(a) a carboxylic acid or N-hydroxysuccinimide (NHS)—coupling of the PEG to the hydroxyl polymer surface can be readily accomplished in the presence of N,N′-carbonyldiimidazole or dicyclohexylcarbodiimide (DCC), which are commercially available;

(b) an acid chloride—PEG can be easily functionalized using acryloyl chloride; and

(c) a vinyl sulphone—coupling of PEG to the surface of the hydroxyl polymer can be achieved under acidic conditions.

Upon completion of attaching the PEG to the surface of the hydroxyl polymer, the protecting group on the PEG molecule can be removed, yielding a hydroxyl polymer surface with dangling, amine-terminated, PEG chains. The amine group can be used to conjugate with a bioactive agent such as a pro-healing agent. Alternatively, the protected end of PEG can be an aldehyde or a protected carboxylic acid group. Upon attaching the other end of PEG to the hydroxyl polymer surface, the protective groups can be removed, yielding a hydroxyl polymer surface with dangling, aldehyde- or carboxylic-acid-terminated PEG chains. The aldehyde or carboxylic acid groups then can conjugate with an agent such as a drug molecule.

Chemistries of attaching different spacers to a surface of the hydroxyl polymer are well documented in the art. Chemistries for conjugating the spacer to an agent such as a peptide or a drug molecule are well documented in the art, as well. (see, e.g., Cabral, J. M. S; Kennedy, J. F. In Protein Immobilization, Fundamental and Applications; Taylor, R. F., Ed; Marcel Dekker, Inc.: New York, 1991; Chapter 3, pp 74).

In some embodiments, the surface of the hydroxyl polymer can be made more stable by including in the surface layer a material capable of minimizing the interfacial energy between the layer of hydroxyl polymer and the hydrophobic coating or layer underneath. Such a material generally has a hydrophobic section and a hydrophilic section in the molecule. Examples of such materials include, but are not limited to, poly(propylene oxide-co-vinyl alcohol) (PPO-co-PVOH), or poly(vinylidene fluoride-co-vinyl alcohol) (PVDF-co-PVOH). In some embodiments the material is polymeric. In some embodiments, the surface of the hydroxyl polymer can be made more stable by crosslinking with a crosslinking agent such as glutaldehyde.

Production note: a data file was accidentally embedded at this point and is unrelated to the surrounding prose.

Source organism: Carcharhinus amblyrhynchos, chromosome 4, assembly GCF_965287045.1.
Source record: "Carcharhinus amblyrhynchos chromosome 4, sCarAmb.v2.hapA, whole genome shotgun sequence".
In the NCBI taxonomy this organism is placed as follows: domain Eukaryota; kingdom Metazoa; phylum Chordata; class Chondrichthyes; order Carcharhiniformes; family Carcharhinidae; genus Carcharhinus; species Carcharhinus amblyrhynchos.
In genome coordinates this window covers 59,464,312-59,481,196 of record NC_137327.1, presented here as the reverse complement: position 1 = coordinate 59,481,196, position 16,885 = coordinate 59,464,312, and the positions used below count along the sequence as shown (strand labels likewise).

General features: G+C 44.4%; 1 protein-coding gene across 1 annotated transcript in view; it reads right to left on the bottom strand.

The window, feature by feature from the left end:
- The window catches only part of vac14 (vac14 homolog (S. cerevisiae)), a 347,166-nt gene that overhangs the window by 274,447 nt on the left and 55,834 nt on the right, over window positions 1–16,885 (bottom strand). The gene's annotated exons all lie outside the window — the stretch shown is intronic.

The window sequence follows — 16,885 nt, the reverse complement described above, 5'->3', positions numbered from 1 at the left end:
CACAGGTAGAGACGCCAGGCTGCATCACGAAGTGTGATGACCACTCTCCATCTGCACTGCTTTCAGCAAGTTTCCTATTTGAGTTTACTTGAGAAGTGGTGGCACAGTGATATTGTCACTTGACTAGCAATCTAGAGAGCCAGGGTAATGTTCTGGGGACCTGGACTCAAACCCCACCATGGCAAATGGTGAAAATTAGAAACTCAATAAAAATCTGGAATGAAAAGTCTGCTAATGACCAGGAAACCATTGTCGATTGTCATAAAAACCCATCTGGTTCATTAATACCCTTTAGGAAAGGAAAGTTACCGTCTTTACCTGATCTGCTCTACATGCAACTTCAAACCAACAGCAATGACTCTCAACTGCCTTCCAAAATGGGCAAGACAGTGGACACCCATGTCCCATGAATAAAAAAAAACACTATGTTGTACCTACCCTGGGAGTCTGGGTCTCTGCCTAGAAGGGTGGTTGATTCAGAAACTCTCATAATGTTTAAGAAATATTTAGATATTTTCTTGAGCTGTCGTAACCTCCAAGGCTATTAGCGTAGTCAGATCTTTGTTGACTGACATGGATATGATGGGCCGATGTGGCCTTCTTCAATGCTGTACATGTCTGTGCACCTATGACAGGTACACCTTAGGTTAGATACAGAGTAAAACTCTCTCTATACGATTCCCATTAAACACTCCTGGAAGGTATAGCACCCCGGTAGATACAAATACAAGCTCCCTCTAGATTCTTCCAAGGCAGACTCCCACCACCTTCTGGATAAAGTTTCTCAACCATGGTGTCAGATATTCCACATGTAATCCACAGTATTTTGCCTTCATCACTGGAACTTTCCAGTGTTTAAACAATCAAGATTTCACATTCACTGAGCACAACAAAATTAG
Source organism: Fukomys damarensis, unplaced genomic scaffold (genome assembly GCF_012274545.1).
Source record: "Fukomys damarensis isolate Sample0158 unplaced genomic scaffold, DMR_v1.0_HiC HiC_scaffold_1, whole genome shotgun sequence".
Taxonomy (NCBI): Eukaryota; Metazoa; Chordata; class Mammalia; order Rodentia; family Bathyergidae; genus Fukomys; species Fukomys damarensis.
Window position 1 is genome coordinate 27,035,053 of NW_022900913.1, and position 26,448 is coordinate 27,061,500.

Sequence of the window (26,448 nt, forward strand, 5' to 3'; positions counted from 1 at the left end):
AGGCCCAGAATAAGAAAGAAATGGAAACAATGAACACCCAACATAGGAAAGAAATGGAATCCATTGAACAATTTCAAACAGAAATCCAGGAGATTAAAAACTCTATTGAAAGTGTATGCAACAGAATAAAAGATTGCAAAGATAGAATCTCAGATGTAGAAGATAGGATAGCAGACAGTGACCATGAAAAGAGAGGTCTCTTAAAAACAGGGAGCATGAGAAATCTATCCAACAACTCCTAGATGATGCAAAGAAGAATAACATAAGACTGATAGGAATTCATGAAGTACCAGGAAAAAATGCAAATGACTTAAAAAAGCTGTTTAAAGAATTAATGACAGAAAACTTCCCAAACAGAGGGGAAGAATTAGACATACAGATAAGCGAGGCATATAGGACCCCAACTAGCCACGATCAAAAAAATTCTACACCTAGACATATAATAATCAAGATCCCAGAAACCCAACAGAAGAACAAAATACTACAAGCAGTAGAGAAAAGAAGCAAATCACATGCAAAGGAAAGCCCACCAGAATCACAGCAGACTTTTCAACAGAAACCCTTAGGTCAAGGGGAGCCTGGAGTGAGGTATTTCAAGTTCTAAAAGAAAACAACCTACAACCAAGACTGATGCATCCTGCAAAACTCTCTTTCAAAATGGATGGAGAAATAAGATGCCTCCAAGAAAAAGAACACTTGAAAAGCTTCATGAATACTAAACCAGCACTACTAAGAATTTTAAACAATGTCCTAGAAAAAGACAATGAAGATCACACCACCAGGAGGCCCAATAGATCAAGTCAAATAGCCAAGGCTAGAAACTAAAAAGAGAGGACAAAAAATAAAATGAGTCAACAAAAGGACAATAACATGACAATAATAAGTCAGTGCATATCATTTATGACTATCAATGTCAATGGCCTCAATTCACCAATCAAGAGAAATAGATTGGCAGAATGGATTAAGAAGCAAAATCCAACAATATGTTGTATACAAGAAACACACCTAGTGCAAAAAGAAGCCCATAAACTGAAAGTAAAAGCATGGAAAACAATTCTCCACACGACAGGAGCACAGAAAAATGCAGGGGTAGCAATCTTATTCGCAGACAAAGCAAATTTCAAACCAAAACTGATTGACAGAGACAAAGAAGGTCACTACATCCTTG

In some embodiments, the hydroxyl polymer layer can be further stabilized by exposing the layer to freeze-thaw cycles after coating.

In some other embodiments, the layer of hydroxyl polymer can be stabilized by forming a partial interpenetrating network (P-IPN) or semi-interpenetrating network (S-IPN) of PVOH. The P-IPN or S-IPN can be formed by applying a hydroxyl polymer in a solvent selected to swell the substrate coating (e.g., a drug delivery coating or a top coating). Hydrogen bonding between molecules of PVOH in the substrate allows the formation of P-INP or S-INP morphology, thus stabilizing the hydroxyl polymer surface layer. In one embodiment, these interpenetrating networks are formed similarly as described above except that networks are additionally curing by exposure to an e-beam, UV, or plasma to graft the hydroxyl polymer or block copolymer to the substrate coating. Curing can be accomplished with or without a curing agent such as maleic or fumaric acid.

Some exemplary PVOH block copolymers include, but are not limited to, PVOH-co-HEMA, PVOH-co-MMA-HEMA, or PVOH-HA-benzylated.